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Traditional dolls in Japan are known by the name of 'ningyō', which means 'human figure' in Japanese. Some experts see a continuity in the making Dolls of human images by the ancient Jōmon culture in Japan (8000-200 B.C.E.) and in the Haniwa funerary Dolls of the subsequent Kofun culture. Expert Alan Pate notes that temple records refer to the making of a grass dolls to be blessed and thrown into the river at Ise Shrine in 3 B.C.; the custom was probably even more ancient, but it is at the root of the modern Doll Festival or Hina Matsuri.

There are various types of Japanese dolls, some representing children and babies, some the imperial court, warriors and heroes, fairy-tale characters, gods and (rarely) demons, and also people of the daily life of Japanese cities. Many were traditional dolls made for household shrines, for formal gift-giving, or for festival celebrations such as Hina Matsuri, (March 3, the Doll Festival or Girls' Day) or Tango no Sekko or Kodomo no hi (May 5, Boys' Day or Children's Day). Some dolls were manufactured as a local craft, to be purchased by pilgrims as a souvenir of a temple visit or some other trip.

Around the year 1000, several types of dolls had already been defined, as we know from Lady Murasaki's great novel The Tale of Genji. Girls played with dolls and doll houses; women made protective dolls for their children or grandchildren; dolls were used in religious ceremonies, taking on the sins of a person whom they had touched. Probably the first professional dollmakers were temple sculptors, who used their skill to make painted wooden images of children Saga dolls. The possibilities of this art form, using carved wood or wood composition, a shining white "skin" lacquer called gofun made from ground oystershell and glue, and beautiful textiles, were vast. Important figures of this kind included very large images of legendary heroes, often with mechanical action built in, which topped festival carts brought out and hauled through town for a civic festival such as Kyoto's Gion Matsuri; mechanical theatrical scenes, which were a popular form of entertainment; and Bunraku puppets, a theatrical form which rivalled and inspired the Kabuki theater, and survives today.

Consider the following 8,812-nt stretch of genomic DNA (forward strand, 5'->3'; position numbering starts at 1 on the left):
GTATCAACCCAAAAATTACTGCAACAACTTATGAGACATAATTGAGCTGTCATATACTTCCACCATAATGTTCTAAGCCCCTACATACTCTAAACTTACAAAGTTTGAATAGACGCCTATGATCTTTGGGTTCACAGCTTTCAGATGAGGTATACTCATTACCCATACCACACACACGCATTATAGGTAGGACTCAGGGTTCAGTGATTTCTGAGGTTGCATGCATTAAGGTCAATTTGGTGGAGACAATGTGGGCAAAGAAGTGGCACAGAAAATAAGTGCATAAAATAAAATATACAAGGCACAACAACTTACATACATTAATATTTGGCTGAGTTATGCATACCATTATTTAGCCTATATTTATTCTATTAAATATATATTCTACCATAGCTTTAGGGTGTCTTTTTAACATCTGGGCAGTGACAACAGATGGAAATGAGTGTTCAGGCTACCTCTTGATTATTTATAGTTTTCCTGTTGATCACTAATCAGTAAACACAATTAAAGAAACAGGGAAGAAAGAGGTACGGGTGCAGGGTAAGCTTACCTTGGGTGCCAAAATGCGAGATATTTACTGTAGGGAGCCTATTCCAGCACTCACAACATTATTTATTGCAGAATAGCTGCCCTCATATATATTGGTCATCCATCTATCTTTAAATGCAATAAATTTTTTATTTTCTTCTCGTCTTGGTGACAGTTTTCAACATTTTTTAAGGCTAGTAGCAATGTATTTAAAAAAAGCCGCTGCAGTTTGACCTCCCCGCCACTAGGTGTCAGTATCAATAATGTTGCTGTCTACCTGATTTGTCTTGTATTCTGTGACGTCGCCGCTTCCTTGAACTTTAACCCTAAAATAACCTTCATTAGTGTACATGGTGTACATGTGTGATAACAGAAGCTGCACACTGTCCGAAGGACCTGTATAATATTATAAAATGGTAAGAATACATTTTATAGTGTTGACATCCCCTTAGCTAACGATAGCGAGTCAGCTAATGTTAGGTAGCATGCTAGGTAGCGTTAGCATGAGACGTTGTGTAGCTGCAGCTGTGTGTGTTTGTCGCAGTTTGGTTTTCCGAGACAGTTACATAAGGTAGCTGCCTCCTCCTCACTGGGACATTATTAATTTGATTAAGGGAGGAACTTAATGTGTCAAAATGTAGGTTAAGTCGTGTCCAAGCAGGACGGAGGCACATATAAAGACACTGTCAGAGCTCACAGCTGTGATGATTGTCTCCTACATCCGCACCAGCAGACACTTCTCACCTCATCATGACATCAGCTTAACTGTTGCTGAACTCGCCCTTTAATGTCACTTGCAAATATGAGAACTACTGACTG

In the Edo period (about 1603-1867), when Japan was closed to most trade, there developed both fine doll makers and a market of wealthy individuals who would pay for the most beautiful dolls set for display in their homes or as valuable gifts. Sets of dolls came to include larger and more elaborate figures, and more of them. The competitive trade was eventually regulated by government, meaning that doll makers could be arrested or banished for breaking laws on materials and height.

Karakuri puppets or dolls are mechanical; they include the large figures on festival floats and smaller entertaining scenes, often with a musical element accompanying the movement.

Gosho dolls show fat, cute babies in a simplified form. The basic gosho is an almost-naked sitting boy, carved all in one piece, with very white skin, though gosho with elaborate clothing, hairstyle, and accessories, female as well as male, became popular as well. They developed as a gifts associated with the Imperial court, and "gosho" could be translated "palace" or "court."

Hina dolls are the dolls for Hina Matsuri, the Doll Festival, also known as Momo no Sekku or the Peach Festival. They can be made of many materials but the classic hina doll has a pyramidal body of elaborate, many-layered textiles stuffed with straw and/or wood blocks, carved wood hands ,and in some cases feet covered with gofun, and a head of carved wood or molded wood compo covered with gofun, with set-in glass eyes (though before about 1850 the eyes were carved into the gofun and painted) and human or silk hair. A full set comprises at least 15 dolls, representing specific characters, with many accessories (dogu), though the basic set is a male-female pair, often referred to as the Emperor and Empress.